"Pa-dum-pum-pa-dum-pum - PUM!" Super Mario Bros. for the NES contains some of the most recognizable tunes in popular culture, and yet it’s safe to say that only a handful of people have thought beyond the music’s entertaining surface. After all, what could possibly be art-worthy about an early Mario score? Or any early game sound for that matter?
In search of answers to these questions, Andrew Schartmann takes us on a journey from the primitive "pongs" of arcade machines to the complex musical fabrics woven by composers of the NES era. Where does that distinctly Nintendo-flavored sound come from? What sets NES music apart from its predecessors? And how has that iconic ‘80s videogame sound "invaded" popular culture?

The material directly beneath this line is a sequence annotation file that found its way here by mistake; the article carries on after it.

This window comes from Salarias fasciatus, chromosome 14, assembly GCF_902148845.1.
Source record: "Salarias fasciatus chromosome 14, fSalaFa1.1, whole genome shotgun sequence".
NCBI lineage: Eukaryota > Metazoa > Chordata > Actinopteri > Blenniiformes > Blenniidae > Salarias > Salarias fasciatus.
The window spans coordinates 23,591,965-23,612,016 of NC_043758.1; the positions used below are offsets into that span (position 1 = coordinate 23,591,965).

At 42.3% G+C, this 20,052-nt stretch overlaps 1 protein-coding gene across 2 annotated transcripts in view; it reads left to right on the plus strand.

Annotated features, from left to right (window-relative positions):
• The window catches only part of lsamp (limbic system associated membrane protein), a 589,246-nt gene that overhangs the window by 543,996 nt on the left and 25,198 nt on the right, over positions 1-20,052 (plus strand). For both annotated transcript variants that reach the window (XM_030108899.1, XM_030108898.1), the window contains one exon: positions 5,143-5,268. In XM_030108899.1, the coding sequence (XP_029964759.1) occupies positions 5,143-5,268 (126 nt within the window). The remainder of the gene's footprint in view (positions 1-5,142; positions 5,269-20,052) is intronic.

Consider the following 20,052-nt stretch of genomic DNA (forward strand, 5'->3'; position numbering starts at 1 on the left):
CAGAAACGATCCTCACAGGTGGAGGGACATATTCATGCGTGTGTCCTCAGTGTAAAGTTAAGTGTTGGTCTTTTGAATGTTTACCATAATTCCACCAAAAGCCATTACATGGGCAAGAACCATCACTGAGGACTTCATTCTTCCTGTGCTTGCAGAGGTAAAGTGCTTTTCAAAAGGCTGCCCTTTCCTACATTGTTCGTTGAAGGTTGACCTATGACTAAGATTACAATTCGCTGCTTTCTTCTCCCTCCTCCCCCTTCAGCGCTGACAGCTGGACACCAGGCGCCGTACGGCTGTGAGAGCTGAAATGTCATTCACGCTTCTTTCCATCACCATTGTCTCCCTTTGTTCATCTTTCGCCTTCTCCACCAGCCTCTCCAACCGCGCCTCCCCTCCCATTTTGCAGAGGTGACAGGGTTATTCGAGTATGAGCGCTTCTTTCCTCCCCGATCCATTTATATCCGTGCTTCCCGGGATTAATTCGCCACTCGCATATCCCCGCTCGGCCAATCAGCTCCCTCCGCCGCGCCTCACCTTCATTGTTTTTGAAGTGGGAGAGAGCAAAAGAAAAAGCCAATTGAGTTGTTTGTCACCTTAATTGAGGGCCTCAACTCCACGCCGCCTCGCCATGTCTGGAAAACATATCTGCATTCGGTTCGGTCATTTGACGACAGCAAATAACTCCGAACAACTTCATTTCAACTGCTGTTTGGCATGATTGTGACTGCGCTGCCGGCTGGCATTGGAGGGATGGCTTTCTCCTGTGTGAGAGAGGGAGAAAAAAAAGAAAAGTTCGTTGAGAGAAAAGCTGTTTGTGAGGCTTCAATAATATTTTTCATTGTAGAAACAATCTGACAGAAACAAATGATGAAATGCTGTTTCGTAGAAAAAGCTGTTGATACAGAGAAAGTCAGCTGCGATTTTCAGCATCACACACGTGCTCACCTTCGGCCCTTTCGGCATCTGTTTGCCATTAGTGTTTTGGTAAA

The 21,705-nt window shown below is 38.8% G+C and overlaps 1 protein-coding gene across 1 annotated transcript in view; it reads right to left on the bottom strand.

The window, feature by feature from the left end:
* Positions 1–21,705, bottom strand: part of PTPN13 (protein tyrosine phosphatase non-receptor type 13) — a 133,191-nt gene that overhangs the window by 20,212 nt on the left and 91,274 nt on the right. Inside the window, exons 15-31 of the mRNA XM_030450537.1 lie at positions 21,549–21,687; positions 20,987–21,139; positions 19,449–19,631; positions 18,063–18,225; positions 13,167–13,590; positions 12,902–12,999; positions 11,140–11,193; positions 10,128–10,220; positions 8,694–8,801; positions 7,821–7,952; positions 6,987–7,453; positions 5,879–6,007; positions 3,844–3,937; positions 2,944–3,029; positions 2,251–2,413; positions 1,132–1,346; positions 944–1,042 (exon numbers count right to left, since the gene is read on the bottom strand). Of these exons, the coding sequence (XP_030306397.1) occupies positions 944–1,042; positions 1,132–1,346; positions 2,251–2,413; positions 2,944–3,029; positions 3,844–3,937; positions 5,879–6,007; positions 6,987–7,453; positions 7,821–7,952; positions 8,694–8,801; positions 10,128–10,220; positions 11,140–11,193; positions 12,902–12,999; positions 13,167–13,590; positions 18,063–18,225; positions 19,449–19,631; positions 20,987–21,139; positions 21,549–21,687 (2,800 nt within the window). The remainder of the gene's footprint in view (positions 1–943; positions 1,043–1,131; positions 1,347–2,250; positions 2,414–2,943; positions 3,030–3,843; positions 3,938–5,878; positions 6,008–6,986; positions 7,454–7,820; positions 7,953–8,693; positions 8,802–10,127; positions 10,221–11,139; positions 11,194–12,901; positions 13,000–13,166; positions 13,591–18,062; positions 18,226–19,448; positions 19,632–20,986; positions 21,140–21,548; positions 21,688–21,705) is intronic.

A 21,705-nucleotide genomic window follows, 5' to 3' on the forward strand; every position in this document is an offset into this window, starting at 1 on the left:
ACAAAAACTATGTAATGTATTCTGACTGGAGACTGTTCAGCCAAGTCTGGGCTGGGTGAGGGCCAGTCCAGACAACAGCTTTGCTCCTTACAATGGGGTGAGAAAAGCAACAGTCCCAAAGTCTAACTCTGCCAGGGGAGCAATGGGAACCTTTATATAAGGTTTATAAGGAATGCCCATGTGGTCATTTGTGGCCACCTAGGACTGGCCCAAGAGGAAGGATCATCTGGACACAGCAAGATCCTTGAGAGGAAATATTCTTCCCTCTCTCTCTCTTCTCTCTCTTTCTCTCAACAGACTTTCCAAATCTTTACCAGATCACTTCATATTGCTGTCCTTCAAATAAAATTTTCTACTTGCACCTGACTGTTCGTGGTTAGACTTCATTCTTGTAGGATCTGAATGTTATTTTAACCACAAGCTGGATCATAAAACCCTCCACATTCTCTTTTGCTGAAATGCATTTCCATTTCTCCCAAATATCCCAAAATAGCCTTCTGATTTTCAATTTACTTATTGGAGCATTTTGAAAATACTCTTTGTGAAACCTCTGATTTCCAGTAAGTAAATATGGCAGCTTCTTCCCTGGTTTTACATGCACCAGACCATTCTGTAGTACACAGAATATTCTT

Loved the theory but could have used audio examples. Became a bit too droning without.
Would you say that listening to this book was time well-spent? Why or why not?
Granted, this is a short book at a low price point, but an audio format presented a prime opportunity to use clips of the tunes from the games being referenced to enhance the experience. The foreword even makes references to the transcription of certain scores, but those scores are not available in an audio format, despite the fact that the text (was altered to?) say "audio book" and not just "book".
1 of 1 people found this review helpful
Mr. Schartmann has some great insights into the music behind early video games and Nintendo. For more information, I would recommend his second book Koji Kondo’s Super Mario Bros. This book goes into much more detail about the music theory behind the NES games.
The performance by Kaleo Griffith does not do the book justice. Very disappointed in that.
I did learn a lot from Nintendo, and how they changed so much of the video game history, without Nintendo, we wouldn't have the music of now.